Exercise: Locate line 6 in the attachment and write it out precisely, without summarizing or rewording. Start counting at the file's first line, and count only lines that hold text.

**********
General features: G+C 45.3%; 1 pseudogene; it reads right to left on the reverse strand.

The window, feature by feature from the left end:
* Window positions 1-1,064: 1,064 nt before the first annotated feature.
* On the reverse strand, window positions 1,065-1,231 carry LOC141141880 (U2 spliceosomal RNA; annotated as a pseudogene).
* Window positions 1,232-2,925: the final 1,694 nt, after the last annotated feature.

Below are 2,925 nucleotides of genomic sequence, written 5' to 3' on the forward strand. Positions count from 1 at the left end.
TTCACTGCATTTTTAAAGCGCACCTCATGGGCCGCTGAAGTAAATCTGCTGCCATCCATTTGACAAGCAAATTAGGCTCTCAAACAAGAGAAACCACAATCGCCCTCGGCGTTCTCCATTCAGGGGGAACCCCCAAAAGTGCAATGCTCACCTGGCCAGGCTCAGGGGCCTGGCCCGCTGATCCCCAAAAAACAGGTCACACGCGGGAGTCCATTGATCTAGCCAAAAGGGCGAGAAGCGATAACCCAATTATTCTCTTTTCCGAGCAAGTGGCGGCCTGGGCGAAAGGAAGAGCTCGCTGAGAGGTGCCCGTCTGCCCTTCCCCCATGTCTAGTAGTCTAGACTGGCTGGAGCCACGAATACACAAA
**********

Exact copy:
Below are 2,925 nucleotides of genomic sequence, written 5' to 3' on the forward strand. Positions count from 1 at the left end.